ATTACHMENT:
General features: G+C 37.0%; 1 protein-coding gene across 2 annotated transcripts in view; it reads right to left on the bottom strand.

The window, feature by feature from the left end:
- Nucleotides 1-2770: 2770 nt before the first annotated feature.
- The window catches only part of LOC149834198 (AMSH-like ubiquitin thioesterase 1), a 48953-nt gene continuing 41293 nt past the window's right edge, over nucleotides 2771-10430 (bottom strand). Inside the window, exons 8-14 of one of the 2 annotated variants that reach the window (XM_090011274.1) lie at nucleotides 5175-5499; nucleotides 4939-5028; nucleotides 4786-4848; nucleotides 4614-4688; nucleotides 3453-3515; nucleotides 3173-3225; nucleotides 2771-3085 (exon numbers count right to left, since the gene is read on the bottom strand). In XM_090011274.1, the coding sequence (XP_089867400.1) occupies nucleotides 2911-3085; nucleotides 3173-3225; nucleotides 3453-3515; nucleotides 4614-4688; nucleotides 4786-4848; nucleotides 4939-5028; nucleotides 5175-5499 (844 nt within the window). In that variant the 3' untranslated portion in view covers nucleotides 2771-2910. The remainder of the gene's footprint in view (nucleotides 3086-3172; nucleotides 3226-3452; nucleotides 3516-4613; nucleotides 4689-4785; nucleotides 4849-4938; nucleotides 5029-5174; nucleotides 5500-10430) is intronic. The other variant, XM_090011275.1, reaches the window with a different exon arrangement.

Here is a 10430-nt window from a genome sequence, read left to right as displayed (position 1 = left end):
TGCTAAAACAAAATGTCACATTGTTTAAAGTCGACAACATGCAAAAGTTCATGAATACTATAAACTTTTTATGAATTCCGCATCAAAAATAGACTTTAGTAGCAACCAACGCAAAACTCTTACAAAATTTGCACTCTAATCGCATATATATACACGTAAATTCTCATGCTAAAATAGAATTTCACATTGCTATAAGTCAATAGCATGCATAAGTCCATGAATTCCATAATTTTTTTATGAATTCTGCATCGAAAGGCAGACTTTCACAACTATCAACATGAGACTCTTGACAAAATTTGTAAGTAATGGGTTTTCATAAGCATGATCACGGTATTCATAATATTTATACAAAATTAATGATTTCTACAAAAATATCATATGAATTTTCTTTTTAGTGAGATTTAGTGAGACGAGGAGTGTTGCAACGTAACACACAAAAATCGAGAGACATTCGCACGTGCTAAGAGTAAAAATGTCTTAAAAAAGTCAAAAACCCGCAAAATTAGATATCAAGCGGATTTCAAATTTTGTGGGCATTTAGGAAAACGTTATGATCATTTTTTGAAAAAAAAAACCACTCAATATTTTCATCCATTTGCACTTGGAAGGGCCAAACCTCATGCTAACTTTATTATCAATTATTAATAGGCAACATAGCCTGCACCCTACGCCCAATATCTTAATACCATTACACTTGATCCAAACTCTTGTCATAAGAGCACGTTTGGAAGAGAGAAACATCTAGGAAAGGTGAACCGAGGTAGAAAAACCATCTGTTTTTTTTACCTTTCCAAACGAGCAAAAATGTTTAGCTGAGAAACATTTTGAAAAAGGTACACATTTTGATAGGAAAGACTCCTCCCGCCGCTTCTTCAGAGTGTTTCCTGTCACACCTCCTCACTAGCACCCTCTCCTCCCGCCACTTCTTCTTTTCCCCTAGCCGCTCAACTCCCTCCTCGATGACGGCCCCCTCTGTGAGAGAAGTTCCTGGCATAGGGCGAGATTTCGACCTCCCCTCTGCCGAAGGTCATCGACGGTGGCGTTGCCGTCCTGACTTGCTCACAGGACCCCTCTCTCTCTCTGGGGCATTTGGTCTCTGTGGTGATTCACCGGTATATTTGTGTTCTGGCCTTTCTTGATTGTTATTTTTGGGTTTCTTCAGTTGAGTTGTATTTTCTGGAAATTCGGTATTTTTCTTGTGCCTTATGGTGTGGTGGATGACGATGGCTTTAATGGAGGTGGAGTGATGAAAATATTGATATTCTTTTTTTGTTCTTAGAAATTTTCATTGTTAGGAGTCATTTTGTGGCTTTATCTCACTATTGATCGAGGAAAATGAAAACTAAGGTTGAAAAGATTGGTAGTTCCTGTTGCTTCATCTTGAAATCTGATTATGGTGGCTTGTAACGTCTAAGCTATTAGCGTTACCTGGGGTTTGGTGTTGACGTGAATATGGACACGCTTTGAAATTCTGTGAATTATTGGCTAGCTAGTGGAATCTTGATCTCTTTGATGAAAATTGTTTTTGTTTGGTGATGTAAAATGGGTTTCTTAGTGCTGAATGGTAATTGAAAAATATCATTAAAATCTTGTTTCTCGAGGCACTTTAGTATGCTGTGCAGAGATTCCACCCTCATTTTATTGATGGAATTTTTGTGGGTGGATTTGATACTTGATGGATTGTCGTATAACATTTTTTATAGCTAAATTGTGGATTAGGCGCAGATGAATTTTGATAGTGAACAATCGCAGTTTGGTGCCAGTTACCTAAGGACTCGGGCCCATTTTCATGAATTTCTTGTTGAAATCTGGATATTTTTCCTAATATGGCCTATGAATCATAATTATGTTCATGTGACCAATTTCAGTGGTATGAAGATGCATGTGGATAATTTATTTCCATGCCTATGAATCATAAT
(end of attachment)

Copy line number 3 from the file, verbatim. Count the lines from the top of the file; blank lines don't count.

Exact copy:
- Nucleotides 1-2770: 2770 nt before the first annotated feature.